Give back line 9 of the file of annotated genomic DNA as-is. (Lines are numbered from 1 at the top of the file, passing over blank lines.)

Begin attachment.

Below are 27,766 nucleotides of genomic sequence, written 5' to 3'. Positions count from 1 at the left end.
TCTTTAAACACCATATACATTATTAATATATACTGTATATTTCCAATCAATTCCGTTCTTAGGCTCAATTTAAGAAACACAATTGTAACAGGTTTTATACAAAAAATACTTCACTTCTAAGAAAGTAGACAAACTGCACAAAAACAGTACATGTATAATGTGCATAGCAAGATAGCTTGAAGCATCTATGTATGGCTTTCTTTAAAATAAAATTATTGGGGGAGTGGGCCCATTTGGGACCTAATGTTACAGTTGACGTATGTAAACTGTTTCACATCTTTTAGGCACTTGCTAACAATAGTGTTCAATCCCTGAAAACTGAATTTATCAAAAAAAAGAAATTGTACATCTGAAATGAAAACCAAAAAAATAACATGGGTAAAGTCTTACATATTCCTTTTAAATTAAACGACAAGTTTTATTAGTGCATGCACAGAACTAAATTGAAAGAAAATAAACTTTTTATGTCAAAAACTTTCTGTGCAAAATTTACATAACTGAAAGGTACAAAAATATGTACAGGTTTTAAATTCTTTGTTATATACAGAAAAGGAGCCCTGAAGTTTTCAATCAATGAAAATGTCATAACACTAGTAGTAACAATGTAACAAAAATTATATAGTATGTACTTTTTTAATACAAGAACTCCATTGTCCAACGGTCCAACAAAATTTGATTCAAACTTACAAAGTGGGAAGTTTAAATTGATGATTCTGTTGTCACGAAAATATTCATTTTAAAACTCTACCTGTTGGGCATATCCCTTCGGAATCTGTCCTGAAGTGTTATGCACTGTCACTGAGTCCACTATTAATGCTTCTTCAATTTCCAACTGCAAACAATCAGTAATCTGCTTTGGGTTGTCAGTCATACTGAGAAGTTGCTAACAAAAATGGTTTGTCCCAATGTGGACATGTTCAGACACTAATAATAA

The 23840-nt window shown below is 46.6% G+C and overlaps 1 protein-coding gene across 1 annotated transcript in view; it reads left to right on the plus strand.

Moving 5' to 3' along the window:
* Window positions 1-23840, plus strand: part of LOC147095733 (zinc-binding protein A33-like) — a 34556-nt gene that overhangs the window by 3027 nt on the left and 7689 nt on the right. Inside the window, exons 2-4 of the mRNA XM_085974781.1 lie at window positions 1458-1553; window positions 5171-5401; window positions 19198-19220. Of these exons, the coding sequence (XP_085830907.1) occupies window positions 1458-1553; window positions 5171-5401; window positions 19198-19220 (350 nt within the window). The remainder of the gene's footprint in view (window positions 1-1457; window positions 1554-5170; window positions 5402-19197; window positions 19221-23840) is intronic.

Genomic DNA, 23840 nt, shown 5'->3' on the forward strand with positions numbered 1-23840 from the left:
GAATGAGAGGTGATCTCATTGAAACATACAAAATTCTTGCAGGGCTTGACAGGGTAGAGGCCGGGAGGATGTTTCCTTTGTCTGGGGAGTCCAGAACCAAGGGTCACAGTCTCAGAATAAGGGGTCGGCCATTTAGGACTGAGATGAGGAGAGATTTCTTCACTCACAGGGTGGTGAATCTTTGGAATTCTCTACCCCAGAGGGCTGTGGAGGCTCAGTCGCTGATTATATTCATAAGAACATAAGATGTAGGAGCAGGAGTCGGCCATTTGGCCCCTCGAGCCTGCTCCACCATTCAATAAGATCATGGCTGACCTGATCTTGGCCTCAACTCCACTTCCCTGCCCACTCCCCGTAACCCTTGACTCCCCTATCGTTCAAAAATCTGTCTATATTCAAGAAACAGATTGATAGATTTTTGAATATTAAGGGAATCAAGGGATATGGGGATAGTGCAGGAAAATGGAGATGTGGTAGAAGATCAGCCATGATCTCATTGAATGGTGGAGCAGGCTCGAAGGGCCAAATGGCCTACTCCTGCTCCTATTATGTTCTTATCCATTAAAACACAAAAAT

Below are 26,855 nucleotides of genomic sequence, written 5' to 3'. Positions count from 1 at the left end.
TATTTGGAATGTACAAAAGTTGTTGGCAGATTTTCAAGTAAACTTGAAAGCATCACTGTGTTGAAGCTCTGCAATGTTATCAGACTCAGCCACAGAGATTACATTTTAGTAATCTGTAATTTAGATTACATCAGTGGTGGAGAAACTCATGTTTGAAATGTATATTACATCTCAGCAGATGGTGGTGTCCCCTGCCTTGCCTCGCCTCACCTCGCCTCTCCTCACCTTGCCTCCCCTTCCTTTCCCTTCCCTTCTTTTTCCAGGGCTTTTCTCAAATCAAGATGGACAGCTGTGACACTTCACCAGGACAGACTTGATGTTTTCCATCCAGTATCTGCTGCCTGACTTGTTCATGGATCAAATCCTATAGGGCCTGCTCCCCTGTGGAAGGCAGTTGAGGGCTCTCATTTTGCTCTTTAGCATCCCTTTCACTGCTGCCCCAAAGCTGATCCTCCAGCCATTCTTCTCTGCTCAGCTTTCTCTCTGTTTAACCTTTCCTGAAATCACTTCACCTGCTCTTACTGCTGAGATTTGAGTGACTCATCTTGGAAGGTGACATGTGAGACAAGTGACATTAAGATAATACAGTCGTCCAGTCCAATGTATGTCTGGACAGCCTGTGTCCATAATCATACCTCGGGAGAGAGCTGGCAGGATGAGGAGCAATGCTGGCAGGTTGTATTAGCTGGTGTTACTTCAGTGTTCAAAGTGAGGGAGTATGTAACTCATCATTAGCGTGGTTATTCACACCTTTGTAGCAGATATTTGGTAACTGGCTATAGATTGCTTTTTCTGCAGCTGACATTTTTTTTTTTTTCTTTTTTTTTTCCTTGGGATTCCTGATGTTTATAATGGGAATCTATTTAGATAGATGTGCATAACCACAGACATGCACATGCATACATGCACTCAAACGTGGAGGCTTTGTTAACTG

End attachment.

TATTTGGAATGTACAAAAGTTGTTGGCAGATTTTCAAGTAAACTTGAAAGCATCACTGTGTTGAAGCTCTGCAATGTTATCAGACTCAGCCACAGAGATTACATTTTAGTAATCTGTAATTTAGATTACATCAGTGGTGGAGAAACTCATGTTTGAAATGTATATTACATCTCAGCAGATGGTGGTGTCCCCTGCCTTGCCTCGCCTCACCTCGCCTCTCCTCACCTTGCCTCCCCTTCCTTTCCCTTCCCTTCTTTTTCCAGGGCTTTTCTCAAATCAAGATGGACAGCTGTGACACTTCACCAGGACAGACTTGATGTTTTCCATCCAGTATCTGCTGCCTGACTTGTTCATGGATCAAATCCTATAGGGCCTGCTCCCCTGTGGAAGGCAGTTGAGGGCTCTCATTTTGCTCTTTAGCATCCCTTTCACTGCTGCCCCAAAGCTGATCCTCCAGCCATTCTTCTCTGCTCAGCTTTCTCTCTGTTTAACCTTTCCTGAAATCACTTCACCTGCTCTTACTGCTGAGATTTGAGTGACTCATCTTGGAAGGTGACATGTGAGACAAGTGACATTAAGATAATACAGTCGTCCAGTCCAATGTATGTCTGGACAGCCTGTGTCCATAATCATACCTCGGGAGAGAGCTGGCAGGATGAGGAGCAATGCTGGCAGGTTGTATTAGCTGGTGTTACTTCAGTGTTCAAAGTGAGGGAGTATGTAACTCATCATTAGCGTGGTTATTCACACCTTTGTAGCAGATATTTGGTAACTGGCTATAGATTGCTTTTTCTGCAGCTGACATTTTTTTTTTTTTCTTTTTTTTTTCCTTGGGATTCCTGATGTTTATAATGGGAATCTATTTAGATAGATGTGCATAACCACAGACATGCACATGCATACATGCACTCAAACGTGGAGGCTTTGTTAACTG